US President meeting with Afghan President on Thursday, Nov 28, in the Afghan capital Kabul

Trump pays surprise visit to Afghanistan

US President Donald Trump made a surprise visit to Afghanistan and met with American soldiers at Bagram airbase on Thursday, November 28. It was his first ever visit to the country. Mr. Trump announced that his administration had resumed peace talks with the Taliban insurgents.

He also met with the Afghan president at Bagram airbase, a US military base located in the northeastern Parwan province.

“The Taliban wants to make a deal, and we’re meeting with them,” Trump said during a meeting with Ashraf Ghani, the incumbent Afghan president.

His remarks came while earlier in September he called off US-Taliban peace talks following a Taliban-claimed deadly attack that killed 13 civilians and one US soldier in the Afghan capital Kabul. The two sides were about to sign a peace agreement but Taliban’s attack pushed Trump to stop peace negotiation.

“We are saying it has to be a ceasefire, and they didn’t want to do a cease-fire,” the US president said about the Taliban insurgents. “Now they do want to do a cease-fire. I believe it will probably work out that way,” he added.

Mr. Trump, who is facing an election at home, has repeatedly said his administration will reduce the number of US troops in Afghanistan. There are some 13,000 American troops in Afghanistan. Though he did not specify the exact number of US troops planned to be taken out the country, the US President said he was planning to cut troops number.

According to report, Trump served turkey to American troops on Thanksgiving Day and posed for photos with the US soldiers.

Mohammad Ashraf Ghani, in a tweet posted hours after his meeting with US President, wrote: “both sides underscored that if the Taliban are sincere in their commitment to reaching a peace deal, they must accept a ceasefire.”

The Kabul government—led by Mohammad Ashraf Ghani—has repeatedly said that ceasefire is a precondition to peace talks with the Taliban insurgents, something the group have repeatedly ignored. The Kabul government says the Afghan peace process should be led and owned by the Afghans. Senior Afghan security officials have repeatedly underlined that any peace talks, influenced by foreigners, will not bring sustainable peace to the country.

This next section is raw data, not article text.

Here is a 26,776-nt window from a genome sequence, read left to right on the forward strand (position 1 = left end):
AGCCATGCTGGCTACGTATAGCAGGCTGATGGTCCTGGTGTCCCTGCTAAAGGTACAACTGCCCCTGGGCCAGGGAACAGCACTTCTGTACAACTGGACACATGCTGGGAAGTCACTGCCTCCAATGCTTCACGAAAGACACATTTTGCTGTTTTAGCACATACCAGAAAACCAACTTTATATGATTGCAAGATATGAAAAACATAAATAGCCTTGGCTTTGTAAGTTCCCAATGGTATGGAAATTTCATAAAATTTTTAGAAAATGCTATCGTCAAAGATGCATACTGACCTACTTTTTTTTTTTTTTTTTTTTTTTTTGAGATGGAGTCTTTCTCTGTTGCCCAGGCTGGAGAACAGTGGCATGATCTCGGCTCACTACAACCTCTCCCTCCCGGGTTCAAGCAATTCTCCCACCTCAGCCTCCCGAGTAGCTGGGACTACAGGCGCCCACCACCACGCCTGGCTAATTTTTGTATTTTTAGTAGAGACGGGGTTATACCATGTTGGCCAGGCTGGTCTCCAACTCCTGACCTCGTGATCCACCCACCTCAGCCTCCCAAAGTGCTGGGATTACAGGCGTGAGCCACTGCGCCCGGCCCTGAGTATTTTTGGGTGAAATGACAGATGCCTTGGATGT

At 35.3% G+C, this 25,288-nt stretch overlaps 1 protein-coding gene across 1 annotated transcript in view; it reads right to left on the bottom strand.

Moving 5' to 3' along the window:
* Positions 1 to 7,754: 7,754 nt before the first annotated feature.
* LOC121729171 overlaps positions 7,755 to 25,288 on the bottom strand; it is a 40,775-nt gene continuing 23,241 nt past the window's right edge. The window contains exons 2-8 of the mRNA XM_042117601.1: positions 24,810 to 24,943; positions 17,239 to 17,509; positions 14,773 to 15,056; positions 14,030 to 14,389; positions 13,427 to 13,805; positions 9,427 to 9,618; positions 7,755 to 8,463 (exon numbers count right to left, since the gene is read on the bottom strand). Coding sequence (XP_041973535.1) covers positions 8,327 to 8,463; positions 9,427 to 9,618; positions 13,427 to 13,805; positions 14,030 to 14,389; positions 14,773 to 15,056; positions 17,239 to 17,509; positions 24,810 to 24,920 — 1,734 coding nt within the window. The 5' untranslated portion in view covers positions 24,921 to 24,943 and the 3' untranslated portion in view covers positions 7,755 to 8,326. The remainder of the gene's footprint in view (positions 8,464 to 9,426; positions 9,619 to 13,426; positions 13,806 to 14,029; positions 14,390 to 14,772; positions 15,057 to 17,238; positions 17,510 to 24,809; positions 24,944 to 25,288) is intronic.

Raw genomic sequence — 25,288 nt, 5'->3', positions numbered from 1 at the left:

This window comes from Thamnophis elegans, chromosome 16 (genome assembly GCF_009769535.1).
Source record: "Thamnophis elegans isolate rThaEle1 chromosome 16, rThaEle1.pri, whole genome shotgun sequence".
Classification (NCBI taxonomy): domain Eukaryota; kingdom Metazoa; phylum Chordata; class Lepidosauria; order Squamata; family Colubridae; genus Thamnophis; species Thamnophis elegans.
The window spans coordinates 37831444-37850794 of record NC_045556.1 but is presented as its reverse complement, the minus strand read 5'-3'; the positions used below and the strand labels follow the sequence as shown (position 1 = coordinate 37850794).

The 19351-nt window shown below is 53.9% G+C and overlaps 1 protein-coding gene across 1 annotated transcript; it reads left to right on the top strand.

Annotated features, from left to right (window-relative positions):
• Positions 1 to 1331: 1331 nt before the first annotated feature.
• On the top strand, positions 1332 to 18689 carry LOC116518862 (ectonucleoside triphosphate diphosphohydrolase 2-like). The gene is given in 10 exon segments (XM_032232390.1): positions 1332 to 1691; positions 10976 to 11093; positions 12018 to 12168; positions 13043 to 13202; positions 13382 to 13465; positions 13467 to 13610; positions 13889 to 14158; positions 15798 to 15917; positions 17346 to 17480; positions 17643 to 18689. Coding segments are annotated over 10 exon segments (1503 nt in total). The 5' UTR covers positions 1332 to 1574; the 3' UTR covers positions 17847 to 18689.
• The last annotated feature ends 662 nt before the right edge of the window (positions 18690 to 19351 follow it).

The two sides—the US and the Taliban– made a successful prisoner swap early November. The Taliban released two Western professors, American Kevin King and Australian Timothy Weeks, who had been held hostage since 2016. They were exchanged for three high profile Taliban prisoners including Anas Haqqani, a notorious Taliban operative who has been behind many deadly attacks on the Afghan capital Kabul and other Afghan cities.     

US President Donald Trump visited Afghanistan a day after 13 people including children were killed when a roadside bomb hit their car on the way to a wedding party in Imam Saheb district, a Taliban-controlled area in the northern Kunduz province.

Mr. Trump arrived in Kabul a day before partnership and stability presidential ticket, led by the incumbent chief executive Abdullah Abdullah, announces that they will take to Kabul streets on Friday, November 29, to protest against what they called election manipulation.